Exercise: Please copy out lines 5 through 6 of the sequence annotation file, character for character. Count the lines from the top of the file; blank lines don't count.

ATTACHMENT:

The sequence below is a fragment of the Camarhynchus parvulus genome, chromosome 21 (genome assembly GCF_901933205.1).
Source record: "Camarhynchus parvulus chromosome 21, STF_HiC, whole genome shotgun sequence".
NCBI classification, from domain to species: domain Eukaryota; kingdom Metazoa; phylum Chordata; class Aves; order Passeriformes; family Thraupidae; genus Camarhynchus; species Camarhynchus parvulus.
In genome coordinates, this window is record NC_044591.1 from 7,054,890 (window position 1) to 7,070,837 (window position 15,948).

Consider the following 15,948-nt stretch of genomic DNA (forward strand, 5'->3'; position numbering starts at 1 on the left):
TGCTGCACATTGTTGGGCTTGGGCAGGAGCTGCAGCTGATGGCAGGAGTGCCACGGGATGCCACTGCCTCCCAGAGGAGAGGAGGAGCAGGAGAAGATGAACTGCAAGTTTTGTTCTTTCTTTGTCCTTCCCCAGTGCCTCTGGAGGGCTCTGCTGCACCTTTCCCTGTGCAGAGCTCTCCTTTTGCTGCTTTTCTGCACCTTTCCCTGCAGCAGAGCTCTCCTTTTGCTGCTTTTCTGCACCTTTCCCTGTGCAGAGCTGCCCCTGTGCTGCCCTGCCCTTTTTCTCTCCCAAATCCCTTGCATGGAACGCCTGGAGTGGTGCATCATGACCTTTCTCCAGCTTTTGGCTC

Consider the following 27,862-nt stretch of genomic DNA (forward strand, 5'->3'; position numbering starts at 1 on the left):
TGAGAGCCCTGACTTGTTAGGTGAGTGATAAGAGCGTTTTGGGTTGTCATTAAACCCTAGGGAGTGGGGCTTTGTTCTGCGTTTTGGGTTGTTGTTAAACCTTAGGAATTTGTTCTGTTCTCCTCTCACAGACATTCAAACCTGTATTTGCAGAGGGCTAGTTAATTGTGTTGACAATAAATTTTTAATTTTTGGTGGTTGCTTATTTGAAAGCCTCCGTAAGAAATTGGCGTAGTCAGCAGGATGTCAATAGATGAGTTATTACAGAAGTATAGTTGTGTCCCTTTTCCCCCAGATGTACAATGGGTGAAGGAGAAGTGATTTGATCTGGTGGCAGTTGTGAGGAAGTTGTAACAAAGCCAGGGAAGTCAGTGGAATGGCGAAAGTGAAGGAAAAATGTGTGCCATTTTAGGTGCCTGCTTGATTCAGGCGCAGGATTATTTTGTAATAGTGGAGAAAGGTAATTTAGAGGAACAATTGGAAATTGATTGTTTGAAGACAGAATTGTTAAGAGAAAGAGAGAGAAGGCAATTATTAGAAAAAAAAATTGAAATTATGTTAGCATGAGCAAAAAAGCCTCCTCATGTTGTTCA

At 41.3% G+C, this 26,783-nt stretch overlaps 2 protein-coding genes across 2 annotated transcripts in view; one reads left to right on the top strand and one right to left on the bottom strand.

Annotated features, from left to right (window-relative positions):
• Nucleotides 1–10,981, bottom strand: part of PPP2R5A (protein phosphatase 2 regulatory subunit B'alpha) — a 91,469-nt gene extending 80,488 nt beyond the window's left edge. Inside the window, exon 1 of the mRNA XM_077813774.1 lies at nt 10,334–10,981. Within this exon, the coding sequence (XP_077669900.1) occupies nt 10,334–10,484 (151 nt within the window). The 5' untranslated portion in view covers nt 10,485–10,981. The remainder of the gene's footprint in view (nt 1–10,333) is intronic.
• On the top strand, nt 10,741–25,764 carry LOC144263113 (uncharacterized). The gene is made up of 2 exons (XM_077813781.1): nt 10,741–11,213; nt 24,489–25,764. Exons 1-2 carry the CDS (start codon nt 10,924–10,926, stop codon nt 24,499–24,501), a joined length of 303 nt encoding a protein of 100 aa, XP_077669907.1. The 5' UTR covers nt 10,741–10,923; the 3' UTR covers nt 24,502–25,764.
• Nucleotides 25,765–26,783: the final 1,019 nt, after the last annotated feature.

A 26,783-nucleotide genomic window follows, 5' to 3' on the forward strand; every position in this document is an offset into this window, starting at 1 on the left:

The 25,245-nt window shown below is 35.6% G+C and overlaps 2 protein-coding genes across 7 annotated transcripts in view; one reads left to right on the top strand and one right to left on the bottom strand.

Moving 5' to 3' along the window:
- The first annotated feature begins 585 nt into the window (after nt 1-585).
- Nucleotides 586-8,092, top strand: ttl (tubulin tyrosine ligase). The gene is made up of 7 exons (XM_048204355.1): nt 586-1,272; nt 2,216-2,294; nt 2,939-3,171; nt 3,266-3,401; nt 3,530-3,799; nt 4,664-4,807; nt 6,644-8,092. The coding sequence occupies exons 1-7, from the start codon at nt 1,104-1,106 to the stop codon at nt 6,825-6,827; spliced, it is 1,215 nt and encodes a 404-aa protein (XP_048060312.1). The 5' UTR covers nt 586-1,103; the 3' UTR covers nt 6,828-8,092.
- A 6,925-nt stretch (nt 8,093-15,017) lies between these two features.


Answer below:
Consider the following 15,948-nt stretch of genomic DNA (forward strand, 5'->3'; position numbering starts at 1 on the left):
TGCTGCACATTGTTGGGCTTGGGCAGGAGCTGCAGCTGATGGCAGGAGTGCCACGGGATGCCACTGCCTCCCAGAGGAGAGGAGGAGCAGGAGAAGATGAACTGCAAGTTTTGTTCTTTCTTTGTCCTTCCCCAGTGCCTCTGGAGGGCTCTGCTGCACCTTTCCCTGTGCAGAGCTCTCCTTTTGCTGCTTTTCTGCACCTTTCCCTGCAGCAGAGCTCTCCTTTTGCTGCTTTTCTGCACCTTTCCCTGTGCAGAGCTGCCCCTGTGCTGCCCTGCCCTTTTTCTCTCCCAAATCCCTTGCATGGAACGCCTGGAGTGGTGCATCATGACCTTTCTCCAGCTTTTGGCTC